I've gotta say, I've never quite understood the hate Lana Del Rey gets. OK, it's not cool to lie about being poor. But "Video Games"--an OK song, I guess--always struck me as kiddie music. It strikes me as something a young lady might play in those angsty years before she gets her driver's license and is imagining what adulthood is like.

    I don't know. I don't really get Justin Bieber-hate either. Or Common spitting at Drake
  • Everything Sunny All The Time Always

    Racial profiling abounds in New York city

    Here in New York, Officer Friendly loves everyone. But sometimes he has to use his outside voice when talking to Muslim people:

    Since August, an Associated Press investigation has revealed a vast NYPD intelligence-collecting effort targeting Muslims following the terror attacks of September 2001. Police have conducted surveillance of entire Muslim neighborhoods, chronicling every aspect of daily life, including where people eat, pray and get their hair cut. Police infiltrated dozens of mosques and Muslim student groups and investigated hundreds more.

    I think Muslim people should be happy Officer Friendly is watching the most minute details of their life. When Officer Friendly is on patrol, nothing bad ever happens! Just ask Spanish people:

    They were known as Miller's Boys, police officers who worked the 4-to-midnight shift, patrolling the largely working-class town of East Haven, Conn., including the small but growing Hispanic community that has spread out in recent years from New Haven. The officers were more than well known in that community; according to residents and federal authorities, they were feared.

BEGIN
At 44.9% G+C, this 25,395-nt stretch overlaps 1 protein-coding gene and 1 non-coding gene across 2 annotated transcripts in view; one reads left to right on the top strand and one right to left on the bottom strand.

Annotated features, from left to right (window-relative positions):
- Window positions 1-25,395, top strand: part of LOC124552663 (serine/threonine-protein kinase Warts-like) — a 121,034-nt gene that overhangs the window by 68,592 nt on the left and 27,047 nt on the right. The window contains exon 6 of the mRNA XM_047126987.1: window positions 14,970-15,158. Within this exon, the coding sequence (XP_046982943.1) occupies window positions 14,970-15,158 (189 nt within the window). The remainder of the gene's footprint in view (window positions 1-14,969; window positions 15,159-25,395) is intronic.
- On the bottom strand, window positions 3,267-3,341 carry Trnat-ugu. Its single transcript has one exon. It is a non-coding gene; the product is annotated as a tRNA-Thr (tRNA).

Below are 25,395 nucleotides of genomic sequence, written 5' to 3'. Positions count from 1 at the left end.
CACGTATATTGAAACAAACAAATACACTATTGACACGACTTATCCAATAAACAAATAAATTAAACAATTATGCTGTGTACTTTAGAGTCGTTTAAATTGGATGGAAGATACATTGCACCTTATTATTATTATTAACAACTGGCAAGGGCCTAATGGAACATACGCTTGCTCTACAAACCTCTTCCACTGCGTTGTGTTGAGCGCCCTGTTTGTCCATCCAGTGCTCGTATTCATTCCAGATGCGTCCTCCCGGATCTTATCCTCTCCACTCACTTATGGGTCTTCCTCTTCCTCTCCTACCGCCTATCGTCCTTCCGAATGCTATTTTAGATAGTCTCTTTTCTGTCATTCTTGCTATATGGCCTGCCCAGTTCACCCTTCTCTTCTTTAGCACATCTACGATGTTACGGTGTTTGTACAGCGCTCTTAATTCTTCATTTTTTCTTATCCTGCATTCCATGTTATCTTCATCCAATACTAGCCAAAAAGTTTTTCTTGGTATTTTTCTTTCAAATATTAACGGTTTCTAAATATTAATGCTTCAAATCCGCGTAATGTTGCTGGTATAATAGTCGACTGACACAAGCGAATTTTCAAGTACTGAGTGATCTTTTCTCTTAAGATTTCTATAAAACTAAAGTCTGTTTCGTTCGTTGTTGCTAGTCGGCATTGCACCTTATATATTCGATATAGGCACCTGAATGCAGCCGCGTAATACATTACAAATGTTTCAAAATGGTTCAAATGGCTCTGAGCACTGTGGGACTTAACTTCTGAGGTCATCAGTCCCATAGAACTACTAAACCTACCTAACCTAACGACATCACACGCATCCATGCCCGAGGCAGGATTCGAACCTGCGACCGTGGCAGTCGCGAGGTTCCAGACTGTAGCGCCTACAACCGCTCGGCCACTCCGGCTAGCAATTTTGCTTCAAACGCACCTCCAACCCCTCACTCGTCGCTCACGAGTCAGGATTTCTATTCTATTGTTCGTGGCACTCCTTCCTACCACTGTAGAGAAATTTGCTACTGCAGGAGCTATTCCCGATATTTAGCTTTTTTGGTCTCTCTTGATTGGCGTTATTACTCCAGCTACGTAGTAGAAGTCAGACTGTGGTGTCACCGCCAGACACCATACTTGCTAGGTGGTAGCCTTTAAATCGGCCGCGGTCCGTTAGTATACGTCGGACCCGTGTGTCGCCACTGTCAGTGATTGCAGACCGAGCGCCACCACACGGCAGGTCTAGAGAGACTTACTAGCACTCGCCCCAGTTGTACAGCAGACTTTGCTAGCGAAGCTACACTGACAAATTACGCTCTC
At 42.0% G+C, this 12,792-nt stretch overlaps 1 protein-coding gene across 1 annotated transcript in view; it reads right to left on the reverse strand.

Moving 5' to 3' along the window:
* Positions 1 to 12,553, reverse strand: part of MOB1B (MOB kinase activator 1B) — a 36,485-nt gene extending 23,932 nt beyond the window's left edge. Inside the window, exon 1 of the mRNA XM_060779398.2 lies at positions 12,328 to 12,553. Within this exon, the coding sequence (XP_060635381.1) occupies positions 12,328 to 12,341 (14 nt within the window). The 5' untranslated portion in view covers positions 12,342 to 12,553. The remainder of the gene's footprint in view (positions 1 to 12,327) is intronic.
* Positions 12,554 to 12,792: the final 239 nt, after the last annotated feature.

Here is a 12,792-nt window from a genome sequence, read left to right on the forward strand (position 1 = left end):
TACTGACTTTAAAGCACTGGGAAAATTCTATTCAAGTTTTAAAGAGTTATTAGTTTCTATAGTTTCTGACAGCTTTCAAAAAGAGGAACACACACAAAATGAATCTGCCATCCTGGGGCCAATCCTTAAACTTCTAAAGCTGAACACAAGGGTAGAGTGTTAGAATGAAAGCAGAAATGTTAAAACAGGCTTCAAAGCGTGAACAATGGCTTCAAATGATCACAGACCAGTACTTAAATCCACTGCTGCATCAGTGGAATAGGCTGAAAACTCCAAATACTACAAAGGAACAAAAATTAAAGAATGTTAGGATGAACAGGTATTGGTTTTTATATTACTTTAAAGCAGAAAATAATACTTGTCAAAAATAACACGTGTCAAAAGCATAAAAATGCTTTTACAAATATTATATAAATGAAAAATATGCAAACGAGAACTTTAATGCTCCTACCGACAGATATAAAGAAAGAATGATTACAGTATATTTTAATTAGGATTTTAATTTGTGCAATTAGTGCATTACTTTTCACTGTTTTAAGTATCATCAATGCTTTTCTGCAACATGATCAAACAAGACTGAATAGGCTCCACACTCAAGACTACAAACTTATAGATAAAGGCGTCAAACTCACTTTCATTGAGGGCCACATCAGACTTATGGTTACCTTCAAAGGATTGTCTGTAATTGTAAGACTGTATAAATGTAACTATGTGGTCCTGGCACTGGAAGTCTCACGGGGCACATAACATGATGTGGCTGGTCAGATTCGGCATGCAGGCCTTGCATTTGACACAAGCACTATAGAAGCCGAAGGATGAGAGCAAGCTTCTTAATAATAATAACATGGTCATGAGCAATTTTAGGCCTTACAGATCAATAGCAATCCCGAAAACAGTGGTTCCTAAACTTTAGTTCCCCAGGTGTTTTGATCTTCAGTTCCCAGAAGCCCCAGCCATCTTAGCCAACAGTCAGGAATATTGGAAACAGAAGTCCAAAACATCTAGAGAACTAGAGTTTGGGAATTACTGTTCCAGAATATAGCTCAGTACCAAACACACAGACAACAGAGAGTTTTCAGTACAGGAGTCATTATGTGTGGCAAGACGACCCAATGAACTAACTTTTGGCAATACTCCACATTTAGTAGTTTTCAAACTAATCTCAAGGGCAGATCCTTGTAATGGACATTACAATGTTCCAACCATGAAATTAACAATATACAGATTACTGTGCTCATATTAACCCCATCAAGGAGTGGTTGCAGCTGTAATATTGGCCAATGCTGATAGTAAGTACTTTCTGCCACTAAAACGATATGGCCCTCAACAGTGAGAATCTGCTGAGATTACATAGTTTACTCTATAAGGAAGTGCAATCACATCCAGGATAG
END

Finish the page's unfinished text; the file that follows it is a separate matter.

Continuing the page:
They stopped and detained people, particularly immigrants, without reason, federal prosecutors said, sometimes slapping, hitting or kicking them when they were handcuffed, and once smashing a man's head into a wall. They followed and arrested residents, including a local priest, who tried to document their behavior. 

    They rooted through stores looking for damning security videotapes of how they had treated some of their targets, described by one of them on a police radio as having "drifted to this country on rafts made of chicken wings." 

    And after it became known that the Justice Department was investigating the department, according to an indictment unsealed on Tuesday, a picture of a rat appeared on a police union bulletin board, and in the locker room, an ominous note: "You know what we do with snitches?"

    Silly newspaper person! Officer Friendly helps snitches understand how to use their powers responsibly. Only angry swarthy people intimidate witnesses. 

    Officer Friendly's only problem is that no one loves America like he loves America. So when we heard that Officer Friendly said mean things about Muslim people, we knew it had to be an honest mistake

    The New York City police commissioner, Raymond W. Kelly, through a top aide, acknowledged for the first time on Tuesday that he personally cooperated with the filmmakers of "The Third Jihad" -- a decision the commissioner now describes as a mistake...

    Deputy Commissioner Paul J. Browne told The New York Times on Monday that the filmmakers had relied on old interview clips and had never spoken with the commissioner. On Tuesday, the film's producer, Raphael Shore, e-mailed The Times and provided a date and time for their 90-minute interview with the commissioner at Police Headquarters on March 19, 2007. 

    Told of this e-mail, Mr. Browne revised his account. "He's right," Mr. Browne said Tuesday of the producer. "In fact, I recommended in February 2007 that Commissioner Kelly be interviewed." In an e-mail, Mr. Browne said that when he first saw the film in 2011, he assumed the commissioner's interview was taken from old clips, even though the film referred to Mr. Kelly as an "interviewee." 

    He did not offer an explanation as to why he and the commissioner, on Tuesday, remembered so much of their decision.

    I wish bad people would stop hurting Officer Friendly with questions. Officer Friendly only wants to protect us against people with names that don't like America. I know that Officer Friendly has dedicated his life to saving mine, and that is all the explanation I need. 

    Can it be sunny hug time now? 
  • Compensation


    II. Economics